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In past articles of “The Science Behind” series, we mainly focused on different attributes of tire performance, target conflicts between them and how tire components have been designed to deliver on the performance expectation. In this article, we will change our lens and focus on the most important component of a tire: the tread and its construction.
Figure 1 shows the distribution of material inside a tire: chemical components make up 84% of the overall tire. The majority resides inside the tread compound to deliver all the requirements expected from a tire tread.
While other tire components deliver some of the overall tire performances, the majority comes from the tread area and in the specific tread compound. This shouldn’t be a surprise as the tread is the only part of the tire connected to the road.
In this article, we’ll spend some time discussing the fundamentals of tread compounds and components, as well as performance attributes of tread compounds.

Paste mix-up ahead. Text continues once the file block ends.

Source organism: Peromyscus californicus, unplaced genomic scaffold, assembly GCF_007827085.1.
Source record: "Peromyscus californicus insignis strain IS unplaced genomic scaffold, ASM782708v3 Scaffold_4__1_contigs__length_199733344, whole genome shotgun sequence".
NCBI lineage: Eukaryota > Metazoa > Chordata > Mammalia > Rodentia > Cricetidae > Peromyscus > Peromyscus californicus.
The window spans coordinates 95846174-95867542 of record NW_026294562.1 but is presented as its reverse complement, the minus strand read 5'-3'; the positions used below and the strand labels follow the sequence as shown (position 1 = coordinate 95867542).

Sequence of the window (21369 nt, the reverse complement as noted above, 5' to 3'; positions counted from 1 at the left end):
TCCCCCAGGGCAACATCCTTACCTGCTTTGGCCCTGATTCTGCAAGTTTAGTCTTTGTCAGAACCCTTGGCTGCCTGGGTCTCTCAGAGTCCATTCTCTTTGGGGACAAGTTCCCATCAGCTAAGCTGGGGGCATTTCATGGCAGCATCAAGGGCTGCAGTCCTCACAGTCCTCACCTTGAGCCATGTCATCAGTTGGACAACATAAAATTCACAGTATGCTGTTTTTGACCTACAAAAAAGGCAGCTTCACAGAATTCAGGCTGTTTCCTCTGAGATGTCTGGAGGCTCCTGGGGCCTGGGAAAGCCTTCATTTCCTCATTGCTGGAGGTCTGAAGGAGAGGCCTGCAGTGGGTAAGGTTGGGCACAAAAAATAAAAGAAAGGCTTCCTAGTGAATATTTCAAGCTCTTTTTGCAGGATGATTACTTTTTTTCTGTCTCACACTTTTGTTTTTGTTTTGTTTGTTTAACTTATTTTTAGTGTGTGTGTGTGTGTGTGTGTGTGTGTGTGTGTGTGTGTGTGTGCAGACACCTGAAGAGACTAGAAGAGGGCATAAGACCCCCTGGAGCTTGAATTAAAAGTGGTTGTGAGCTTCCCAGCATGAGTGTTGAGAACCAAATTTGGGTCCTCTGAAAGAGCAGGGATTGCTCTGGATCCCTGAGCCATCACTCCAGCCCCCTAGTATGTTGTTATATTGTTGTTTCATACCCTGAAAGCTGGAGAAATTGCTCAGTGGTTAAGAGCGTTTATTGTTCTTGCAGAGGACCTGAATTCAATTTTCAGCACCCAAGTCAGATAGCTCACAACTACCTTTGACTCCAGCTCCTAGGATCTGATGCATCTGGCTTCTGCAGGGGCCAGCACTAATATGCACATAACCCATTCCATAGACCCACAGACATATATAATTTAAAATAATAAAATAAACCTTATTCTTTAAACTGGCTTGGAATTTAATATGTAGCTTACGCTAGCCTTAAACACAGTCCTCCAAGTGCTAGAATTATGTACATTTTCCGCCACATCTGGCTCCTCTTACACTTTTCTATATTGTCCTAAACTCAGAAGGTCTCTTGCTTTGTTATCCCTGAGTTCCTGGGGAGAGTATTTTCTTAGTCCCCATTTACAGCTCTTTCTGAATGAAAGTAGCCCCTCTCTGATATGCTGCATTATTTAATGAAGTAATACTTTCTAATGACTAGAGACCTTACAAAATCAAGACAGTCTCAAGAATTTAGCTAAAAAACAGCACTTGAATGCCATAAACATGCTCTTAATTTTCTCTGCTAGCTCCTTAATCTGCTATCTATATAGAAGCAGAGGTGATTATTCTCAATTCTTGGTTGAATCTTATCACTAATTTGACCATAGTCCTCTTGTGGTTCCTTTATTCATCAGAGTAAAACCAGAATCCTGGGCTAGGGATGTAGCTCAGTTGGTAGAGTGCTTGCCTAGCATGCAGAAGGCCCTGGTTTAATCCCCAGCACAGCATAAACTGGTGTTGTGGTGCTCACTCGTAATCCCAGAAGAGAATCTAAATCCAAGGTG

While every compound in tires is important, the most talked about is the tread compound because it provides the connection to the road. Expectations from the tread compound are super high.
Each tread is generally divided into three compounds: tread cap(s), tread base and tread wings/sides (see Figure 2). The tread base is the essential part because it creates a bonding between the tread and tire carcass. The tread base is designed with a high-adhesion property and bonds well with the rubber coat on the belt or cap-ply. The tread cap is typically made with an abrasion-resistant, higher-grip rubber compound, which works with the tread base and tread design to provide traction, rolling resistance and mileage.
In rare cases, the tire tread cap contains two different compounds placed horizontally/vertically (depending on the performance expectations) to each other. The tread wing is the transition component between the tread and sidewall. It connects the tread to the tire’s sidewall area. Similar to the tread base, the wing compound is designed with adhesion to connect the tread area with the sidewall.
While three-component treads are typical, some manufacturers are able to produce tires without the tread wing. The advantage of a wingless tire is the ease of production: it can be extruded on a less-advanced machine.
Since the majority of performance features are affected by tread compounds, engineers focus on wear, wet, rolling resistance and cut and chip-resistance.